Governor Charlie Baker last week issued an emergency order banning gatherings larger than 25 people in an effort to limit the spread of COVID-19 across Massachusetts. But what does social distancing look like in prisons and jails, where incarcerated people often live with multiple people to one cell, and corrections officers are essential to maintain orderly operations?
Middlesex Sheriff Peter Koutoujian, president of both the Massachusetts Sheriffs' Association and the Major County Sheriffs of America, told Boston Public Radio Monday that the state Department of Correction is doing what it can to keep the new coronavirus out of its 16 prisons by suspending visits, limiting programming, and stepping up precautions for its essential personnel of corrections officers.
To date, there have been no reported cases of COVID-19 among the state's incarcerated population.
"People on the outside don't understand it's not just a public health matter, it's a public safety matter," said Koutoujian. "Taking visitation away is not something you do lightly ... internally, when you close down visitation, you're closing down a lifeline for individuals here, it's the one thing that keeps them happy and motivated and calm."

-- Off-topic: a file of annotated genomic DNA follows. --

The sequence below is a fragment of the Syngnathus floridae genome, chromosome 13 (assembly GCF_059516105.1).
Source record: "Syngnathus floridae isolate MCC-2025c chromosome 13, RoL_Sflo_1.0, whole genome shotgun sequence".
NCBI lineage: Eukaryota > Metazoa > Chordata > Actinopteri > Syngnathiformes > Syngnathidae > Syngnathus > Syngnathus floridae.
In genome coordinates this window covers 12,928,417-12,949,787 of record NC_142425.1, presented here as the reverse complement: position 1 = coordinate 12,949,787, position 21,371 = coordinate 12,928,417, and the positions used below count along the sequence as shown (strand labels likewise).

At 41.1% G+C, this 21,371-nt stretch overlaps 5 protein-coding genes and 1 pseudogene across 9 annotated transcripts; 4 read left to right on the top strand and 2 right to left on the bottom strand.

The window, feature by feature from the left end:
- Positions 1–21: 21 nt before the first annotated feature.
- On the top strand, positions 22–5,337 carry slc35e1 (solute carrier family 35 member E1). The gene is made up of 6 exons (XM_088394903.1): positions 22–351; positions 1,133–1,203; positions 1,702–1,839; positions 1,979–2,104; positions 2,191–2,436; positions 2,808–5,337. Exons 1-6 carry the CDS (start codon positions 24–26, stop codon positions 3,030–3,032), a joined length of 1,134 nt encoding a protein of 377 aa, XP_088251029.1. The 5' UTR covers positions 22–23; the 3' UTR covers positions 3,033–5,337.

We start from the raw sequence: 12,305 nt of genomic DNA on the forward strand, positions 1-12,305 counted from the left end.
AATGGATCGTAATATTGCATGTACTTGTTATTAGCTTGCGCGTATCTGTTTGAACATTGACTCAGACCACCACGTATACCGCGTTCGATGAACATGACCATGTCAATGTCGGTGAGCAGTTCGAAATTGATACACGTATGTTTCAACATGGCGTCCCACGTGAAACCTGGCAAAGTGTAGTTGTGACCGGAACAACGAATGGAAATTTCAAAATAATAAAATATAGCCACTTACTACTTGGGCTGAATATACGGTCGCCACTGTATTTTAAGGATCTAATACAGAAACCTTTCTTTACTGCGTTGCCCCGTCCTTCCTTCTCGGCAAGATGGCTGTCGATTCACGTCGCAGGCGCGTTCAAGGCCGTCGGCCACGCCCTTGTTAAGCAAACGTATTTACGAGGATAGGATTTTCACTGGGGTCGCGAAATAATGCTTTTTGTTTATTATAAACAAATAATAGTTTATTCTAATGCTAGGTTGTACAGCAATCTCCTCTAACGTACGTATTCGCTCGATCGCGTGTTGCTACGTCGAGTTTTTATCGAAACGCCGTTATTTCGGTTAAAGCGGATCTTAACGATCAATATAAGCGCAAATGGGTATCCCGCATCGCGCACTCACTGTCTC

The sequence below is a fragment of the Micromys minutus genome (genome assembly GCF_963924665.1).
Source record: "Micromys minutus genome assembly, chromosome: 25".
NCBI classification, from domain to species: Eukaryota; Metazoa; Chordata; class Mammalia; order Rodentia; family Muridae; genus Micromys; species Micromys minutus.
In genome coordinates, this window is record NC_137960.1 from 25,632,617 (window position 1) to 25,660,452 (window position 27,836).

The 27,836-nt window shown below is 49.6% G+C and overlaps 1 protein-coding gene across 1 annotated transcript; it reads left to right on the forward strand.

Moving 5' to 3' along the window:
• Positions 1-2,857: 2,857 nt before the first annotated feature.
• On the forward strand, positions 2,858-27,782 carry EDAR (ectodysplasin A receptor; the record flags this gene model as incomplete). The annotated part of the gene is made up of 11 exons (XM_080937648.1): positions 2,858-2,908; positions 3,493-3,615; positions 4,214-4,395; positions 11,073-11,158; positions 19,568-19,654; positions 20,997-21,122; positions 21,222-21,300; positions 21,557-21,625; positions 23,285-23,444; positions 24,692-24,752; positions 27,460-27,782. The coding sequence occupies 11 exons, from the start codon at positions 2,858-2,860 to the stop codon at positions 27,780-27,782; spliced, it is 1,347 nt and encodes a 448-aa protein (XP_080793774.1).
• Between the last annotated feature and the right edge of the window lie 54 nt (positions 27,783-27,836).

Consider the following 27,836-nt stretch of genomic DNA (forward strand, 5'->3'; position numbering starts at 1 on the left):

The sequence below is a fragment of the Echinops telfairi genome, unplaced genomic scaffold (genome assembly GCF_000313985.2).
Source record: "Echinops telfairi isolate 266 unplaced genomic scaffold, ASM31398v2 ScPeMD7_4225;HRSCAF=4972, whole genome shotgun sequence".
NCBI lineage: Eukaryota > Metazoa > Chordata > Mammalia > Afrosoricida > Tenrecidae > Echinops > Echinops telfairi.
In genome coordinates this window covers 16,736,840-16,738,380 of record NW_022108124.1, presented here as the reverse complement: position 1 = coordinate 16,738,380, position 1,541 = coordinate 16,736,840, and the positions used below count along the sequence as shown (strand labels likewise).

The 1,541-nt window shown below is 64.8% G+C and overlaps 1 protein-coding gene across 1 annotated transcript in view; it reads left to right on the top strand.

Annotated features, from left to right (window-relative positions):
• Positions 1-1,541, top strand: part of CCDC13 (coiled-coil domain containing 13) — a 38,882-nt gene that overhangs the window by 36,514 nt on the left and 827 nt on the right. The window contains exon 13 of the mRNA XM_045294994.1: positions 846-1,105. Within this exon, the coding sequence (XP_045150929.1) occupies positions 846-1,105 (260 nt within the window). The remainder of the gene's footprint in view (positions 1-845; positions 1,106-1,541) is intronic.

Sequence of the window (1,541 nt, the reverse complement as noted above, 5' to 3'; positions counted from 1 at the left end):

While the federal response to COVID-19 has been disconcerting, Koutoujian said there has been constant and continual discussion with law enforcement across the state.
In an effort to abide by public health officials' recommendations for social distancing, Koutoujian said he is actively looking into revisiting bail decisions for some inmates, and checking in on the population of incarcerated people who have chronic illnesses, to see who he might be able to place out on house arrest with a monitoring bracelet to create more space in state facilities.